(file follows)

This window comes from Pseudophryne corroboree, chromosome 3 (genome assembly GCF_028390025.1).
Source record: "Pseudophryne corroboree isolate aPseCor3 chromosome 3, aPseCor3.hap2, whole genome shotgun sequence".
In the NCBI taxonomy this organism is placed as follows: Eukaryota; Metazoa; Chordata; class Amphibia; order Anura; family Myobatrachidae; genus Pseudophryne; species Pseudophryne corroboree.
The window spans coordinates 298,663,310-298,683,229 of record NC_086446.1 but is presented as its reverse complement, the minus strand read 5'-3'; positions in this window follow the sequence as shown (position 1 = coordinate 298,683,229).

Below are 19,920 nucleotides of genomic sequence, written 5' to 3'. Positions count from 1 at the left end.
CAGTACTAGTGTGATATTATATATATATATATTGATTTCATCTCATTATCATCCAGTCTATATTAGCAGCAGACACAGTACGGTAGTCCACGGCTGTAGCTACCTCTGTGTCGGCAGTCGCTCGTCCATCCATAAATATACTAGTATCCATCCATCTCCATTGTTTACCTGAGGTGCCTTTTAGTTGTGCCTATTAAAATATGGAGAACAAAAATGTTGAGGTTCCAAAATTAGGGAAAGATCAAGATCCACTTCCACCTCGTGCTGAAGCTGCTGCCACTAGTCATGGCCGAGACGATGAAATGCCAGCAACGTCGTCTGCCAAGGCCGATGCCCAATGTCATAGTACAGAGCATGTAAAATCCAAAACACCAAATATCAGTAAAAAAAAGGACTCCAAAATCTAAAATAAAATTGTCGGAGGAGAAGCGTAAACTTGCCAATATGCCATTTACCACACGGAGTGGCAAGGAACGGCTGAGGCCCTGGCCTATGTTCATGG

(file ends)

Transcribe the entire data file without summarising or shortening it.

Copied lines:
This window comes from Pseudophryne corroboree, chromosome 3 (genome assembly GCF_028390025.1).
Source record: "Pseudophryne corroboree isolate aPseCor3 chromosome 3, aPseCor3.hap2, whole genome shotgun sequence".
In the NCBI taxonomy this organism is placed as follows: Eukaryota; Metazoa; Chordata; class Amphibia; order Anura; family Myobatrachidae; genus Pseudophryne; species Pseudophryne corroboree.
The window spans coordinates 298,663,310-298,683,229 of record NC_086446.1 but is presented as its reverse complement, the minus strand read 5'-3'; positions in this window follow the sequence as shown (position 1 = coordinate 298,683,229).

Below are 19,920 nucleotides of genomic sequence, written 5' to 3'. Positions count from 1 at the left end.
CAGTACTAGTGTGATATTATATATATATATATTGATTTCATCTCATTATCATCCAGTCTATATTAGCAGCAGACACAGTACGGTAGTCCACGGCTGTAGCTACCTCTGTGTCGGCAGTCGCTCGTCCATCCATAAATATACTAGTATCCATCCATCTCCATTGTTTACCTGAGGTGCCTTTTAGTTGTGCCTATTAAAATATGGAGAACAAAAATGTTGAGGTTCCAAAATTAGGGAAAGATCAAGATCCACTTCCACCTCGTGCTGAAGCTGCTGCCACTAGTCATGGCCGAGACGATGAAATGCCAGCAACGTCGTCTGCCAAGGCCGATGCCCAATGTCATAGTACAGAGCATGTAAAATCCAAAACACCAAATATCAGTAAAAAAAAGGACTCCAAAATCTAAAATAAAATTGTCGGAGGAGAAGCGTAAACTTGCCAATATGCCATTTACCACACGGAGTGGCAAGGAACGGCTGAGGCCCTGGCCTATGTTCATGG